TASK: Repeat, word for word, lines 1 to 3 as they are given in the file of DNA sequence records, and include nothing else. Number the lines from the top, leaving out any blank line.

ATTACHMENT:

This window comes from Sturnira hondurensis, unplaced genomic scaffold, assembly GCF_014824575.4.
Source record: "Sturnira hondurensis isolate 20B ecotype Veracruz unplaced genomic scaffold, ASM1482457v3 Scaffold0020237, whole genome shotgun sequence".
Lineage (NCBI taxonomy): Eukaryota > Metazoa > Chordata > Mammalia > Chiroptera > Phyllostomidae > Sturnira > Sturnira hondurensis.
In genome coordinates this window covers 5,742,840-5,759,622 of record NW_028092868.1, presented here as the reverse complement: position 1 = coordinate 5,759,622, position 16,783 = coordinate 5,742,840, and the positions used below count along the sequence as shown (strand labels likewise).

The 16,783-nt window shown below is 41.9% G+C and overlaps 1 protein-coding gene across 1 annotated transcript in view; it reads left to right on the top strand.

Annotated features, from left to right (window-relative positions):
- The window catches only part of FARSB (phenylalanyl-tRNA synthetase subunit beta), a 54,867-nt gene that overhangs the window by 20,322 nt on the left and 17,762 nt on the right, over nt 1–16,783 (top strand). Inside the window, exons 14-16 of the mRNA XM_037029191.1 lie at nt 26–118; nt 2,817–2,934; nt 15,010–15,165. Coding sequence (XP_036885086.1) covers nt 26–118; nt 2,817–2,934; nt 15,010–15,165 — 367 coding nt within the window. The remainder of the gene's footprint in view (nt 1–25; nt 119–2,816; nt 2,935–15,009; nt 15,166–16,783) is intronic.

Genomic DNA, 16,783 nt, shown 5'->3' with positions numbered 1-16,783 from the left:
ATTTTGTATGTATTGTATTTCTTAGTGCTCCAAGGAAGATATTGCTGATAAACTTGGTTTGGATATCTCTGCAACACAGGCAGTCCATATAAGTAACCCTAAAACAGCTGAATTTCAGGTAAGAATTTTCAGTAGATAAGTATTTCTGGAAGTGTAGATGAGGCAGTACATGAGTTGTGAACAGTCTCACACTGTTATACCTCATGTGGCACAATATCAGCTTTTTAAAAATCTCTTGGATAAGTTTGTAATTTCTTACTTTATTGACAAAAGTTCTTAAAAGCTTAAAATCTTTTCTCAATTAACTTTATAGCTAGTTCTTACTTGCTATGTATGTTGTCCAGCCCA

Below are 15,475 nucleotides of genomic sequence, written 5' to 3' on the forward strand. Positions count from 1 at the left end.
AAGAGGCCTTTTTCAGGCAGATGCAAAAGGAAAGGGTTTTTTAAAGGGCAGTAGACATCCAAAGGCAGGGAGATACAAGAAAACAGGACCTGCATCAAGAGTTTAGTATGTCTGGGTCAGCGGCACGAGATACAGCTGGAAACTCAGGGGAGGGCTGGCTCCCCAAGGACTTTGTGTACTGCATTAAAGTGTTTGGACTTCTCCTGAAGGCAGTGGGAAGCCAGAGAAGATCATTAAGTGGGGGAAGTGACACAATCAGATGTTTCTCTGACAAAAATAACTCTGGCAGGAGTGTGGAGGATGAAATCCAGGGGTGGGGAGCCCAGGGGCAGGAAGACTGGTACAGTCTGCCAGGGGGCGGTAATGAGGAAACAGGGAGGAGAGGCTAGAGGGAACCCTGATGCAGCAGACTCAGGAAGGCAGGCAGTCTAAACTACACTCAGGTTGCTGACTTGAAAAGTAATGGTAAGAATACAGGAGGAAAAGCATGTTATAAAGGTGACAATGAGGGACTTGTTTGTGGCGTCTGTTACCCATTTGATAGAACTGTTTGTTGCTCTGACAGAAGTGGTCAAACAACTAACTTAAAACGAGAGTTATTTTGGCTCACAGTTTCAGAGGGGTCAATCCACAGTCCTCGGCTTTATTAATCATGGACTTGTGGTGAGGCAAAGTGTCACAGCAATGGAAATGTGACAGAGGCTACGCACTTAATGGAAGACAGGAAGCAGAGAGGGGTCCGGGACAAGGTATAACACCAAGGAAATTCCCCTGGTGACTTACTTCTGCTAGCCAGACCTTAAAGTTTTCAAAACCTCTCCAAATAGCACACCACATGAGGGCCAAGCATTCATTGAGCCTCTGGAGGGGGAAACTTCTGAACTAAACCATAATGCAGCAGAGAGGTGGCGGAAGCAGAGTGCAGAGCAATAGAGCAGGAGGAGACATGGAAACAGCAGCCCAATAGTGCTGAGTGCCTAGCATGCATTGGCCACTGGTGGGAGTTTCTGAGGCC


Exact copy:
This window comes from Sturnira hondurensis, unplaced genomic scaffold, assembly GCF_014824575.4.
Source record: "Sturnira hondurensis isolate 20B ecotype Veracruz unplaced genomic scaffold, ASM1482457v3 Scaffold0020237, whole genome shotgun sequence".
Lineage (NCBI taxonomy): Eukaryota > Metazoa > Chordata > Mammalia > Chiroptera > Phyllostomidae > Sturnira > Sturnira hondurensis.